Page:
Several thousand parents and children rallied in Florida’s capital Tuesday to urge the state’s largest teachers union to drop a lawsuit challenging a controversial voucher-like education program that benefits low-income families.
Martin Luther King III joined several religious and community leaders in praising the Florida Tax Credit Scholarship, which they say affords opportunities many families wouldn’t otherwise have, and they urged the Florida Education Association to end its “misguided” effort to halt the program.
Critics — led by the FEA — argue that the tax-credit scholarships divert state money away from a quality public education system the state is required, under the Florida Constitution, to provide.
The 15-year-old state program helps low-income families afford to send their children to private schools by giving dollar-for-dollar tax credits — as much as $447 million this year, growing to $560 million in 2016-17 — to businesses that donate to organizations that fund the scholarships. Almost all of the scholarship money is facilitated by Jacksonville-based Step Up For Students.
“This is about justice; this is about righteousness,” said King, eldest son of the late civil rights leader whose namesake annual federal holiday was Monday. “This is about freedom — the freedom to choose for your family and your child.”
Organizers for the rally — which included the “Save Our Scholarships Coalition” and various other school-choice advocacy groups — called the event the largest school choice rally ever in Florida and one of the largest in the country. They said 10,500 people attended, with 240 busloads coming from all over the state — including three dozen buses from South Florida and about 30 from the Tampa Bay area.
Some of the buses appeared less than full as they arrived downtown. The throng of people — mostly school-age children — marched from the Tallahassee Civic Center and then crowded Duval Street between the Florida Capitol and the Florida Supreme Court building.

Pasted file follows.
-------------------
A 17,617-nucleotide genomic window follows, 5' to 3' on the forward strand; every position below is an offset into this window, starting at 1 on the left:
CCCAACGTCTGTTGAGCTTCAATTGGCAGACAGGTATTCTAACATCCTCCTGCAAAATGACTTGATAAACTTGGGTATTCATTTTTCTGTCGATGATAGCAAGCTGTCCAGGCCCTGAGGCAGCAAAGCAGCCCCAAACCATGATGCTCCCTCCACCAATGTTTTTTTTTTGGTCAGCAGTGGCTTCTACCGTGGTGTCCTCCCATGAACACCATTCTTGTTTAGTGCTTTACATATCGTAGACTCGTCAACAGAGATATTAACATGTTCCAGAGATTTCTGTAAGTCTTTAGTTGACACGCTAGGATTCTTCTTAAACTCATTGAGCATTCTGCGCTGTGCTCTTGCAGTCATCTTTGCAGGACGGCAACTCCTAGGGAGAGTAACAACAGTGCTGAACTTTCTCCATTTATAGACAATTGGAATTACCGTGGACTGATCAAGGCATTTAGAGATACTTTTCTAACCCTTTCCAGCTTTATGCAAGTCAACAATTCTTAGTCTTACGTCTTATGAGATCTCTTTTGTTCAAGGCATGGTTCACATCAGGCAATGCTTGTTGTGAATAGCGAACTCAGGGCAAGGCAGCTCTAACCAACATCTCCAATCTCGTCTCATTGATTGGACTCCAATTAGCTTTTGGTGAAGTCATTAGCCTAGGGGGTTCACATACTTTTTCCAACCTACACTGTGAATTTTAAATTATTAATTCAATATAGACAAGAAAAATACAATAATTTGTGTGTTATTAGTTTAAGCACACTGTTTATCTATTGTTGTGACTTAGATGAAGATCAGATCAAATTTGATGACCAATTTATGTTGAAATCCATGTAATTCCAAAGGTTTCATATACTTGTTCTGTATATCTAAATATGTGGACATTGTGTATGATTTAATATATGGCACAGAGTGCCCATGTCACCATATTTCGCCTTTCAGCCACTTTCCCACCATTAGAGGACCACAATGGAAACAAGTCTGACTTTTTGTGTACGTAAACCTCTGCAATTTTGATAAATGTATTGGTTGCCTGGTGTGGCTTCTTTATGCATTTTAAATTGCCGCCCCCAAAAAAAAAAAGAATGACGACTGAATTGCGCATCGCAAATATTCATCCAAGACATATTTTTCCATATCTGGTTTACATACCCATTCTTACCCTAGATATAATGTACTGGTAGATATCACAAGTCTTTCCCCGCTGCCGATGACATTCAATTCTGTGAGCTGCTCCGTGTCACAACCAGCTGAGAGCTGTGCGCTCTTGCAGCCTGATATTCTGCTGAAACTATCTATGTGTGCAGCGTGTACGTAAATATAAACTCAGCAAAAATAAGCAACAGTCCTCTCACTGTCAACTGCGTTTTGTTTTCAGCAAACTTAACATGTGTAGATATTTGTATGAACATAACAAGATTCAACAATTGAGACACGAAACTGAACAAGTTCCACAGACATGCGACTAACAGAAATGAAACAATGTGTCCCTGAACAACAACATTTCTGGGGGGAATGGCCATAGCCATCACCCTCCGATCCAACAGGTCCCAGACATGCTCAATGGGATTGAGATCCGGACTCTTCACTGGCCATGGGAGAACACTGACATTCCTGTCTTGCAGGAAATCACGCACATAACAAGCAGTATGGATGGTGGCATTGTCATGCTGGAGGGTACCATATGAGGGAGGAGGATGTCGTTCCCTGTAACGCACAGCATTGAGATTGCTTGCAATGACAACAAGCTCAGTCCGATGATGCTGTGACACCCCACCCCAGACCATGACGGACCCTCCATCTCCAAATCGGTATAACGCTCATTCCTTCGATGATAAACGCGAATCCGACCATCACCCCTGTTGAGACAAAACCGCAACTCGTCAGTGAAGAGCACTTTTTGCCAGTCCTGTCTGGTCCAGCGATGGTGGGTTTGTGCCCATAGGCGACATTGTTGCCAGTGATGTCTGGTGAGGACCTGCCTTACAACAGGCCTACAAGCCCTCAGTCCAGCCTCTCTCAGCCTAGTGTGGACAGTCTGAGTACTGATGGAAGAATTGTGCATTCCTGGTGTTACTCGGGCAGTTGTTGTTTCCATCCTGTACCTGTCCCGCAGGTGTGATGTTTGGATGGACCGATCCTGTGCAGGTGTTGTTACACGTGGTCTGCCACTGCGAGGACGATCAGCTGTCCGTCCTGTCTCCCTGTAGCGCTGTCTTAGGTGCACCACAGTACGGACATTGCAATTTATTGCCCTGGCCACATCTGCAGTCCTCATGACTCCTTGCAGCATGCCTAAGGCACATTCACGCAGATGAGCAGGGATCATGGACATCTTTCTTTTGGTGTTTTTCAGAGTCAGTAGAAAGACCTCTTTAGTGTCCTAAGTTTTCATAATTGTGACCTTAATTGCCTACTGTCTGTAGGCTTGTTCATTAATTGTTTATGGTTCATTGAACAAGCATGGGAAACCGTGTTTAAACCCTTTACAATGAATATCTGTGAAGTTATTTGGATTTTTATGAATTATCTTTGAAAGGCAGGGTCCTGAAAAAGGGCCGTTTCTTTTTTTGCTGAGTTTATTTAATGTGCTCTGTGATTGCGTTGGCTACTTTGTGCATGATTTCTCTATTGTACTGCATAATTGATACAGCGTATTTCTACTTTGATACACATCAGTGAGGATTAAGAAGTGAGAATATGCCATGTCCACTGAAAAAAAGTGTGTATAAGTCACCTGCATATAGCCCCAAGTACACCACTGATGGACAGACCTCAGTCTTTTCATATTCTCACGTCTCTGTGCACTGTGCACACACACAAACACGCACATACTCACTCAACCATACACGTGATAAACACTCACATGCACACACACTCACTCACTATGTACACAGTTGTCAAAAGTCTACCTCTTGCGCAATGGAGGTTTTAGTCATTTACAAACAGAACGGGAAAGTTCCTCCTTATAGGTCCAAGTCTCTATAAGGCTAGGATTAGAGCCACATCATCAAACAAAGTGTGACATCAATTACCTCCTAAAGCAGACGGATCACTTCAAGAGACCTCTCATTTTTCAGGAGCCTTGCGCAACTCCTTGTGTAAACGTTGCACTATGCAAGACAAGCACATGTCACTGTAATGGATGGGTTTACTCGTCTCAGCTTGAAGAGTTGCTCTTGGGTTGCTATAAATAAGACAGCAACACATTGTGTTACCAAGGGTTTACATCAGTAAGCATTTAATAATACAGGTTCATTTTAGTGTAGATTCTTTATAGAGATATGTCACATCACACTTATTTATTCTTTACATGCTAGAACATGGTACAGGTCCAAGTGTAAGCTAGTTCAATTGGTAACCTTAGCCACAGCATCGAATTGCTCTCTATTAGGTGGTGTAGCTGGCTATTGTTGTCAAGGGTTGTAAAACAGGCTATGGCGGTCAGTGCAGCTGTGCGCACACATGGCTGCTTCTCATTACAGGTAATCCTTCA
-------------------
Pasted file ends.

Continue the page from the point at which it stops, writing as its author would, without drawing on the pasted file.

Catherine Durkin Robinson, executive director of Tampa-based Florida Voices for Choices, said in a video promoting Tuesday’s rally that participants would receive free bus transportation to Tallahassee, meals, rally T-shirts and poster materials. The video was paid for by the American Federation for Children, which supports alternative options to traditional public schools and paid for the Tallahassee rally.
The Washington, D.C.-based group spent $1 million to put on the event, a spokeswoman said.
“Given all this choice that Florida is providing, why in the world would the union challenge the program that helps disadvantaged families?” said Bishop Victor Curry of Miami’s New Birth Baptist Church. “Maybe they think we will not stand up to them or stand up for our children. But as you can see, they are dead wrong.”
The FEA said it’s not giving up on its lawsuit.
“For more than a year, voucher groups have been demanding FEA drop a lawsuit challenging the constitutionality of the tax-credit vouchers. What are they so afraid of, going to the courts to ensure this voucher scheme is legal?” FEA President Joanne McCall said in a statement. “Let’s let the courts decide this once and for all.
“Florida’s students and taxpayers would be better served by investing our scarce resources to improve our lowest-performing schools and making them our priority schools so that we can help all of our students,” she added.
The FEA led a protest of about 2,000 teachers last week at the Capitol in support of traditional public schools and criticizing voucher programs and for-profit charter schools, among other grievances.
About 78,100 children — predominantly minorities — received tax-credit scholarships for the 2015-16 school year, according to the Florida Department of Education.
The largest share is from Miami-Dade County, whose 20,800 recipients account for more than a quarter of the program. Among other South Florida counties, Broward has 7,000 student participants, Palm Beach has 2,400 and Monroe has 115.
Student scholarships for 2015-16 were as much as $5,677 toward tuition and fees at one of nearly 1,600 participating private schools statewide, according to the DOE, 80 percent of which are religious schools. Almost 40 percent of the students enrolled with tax-credit scholarships this year are Hispanic and 30 percent are black.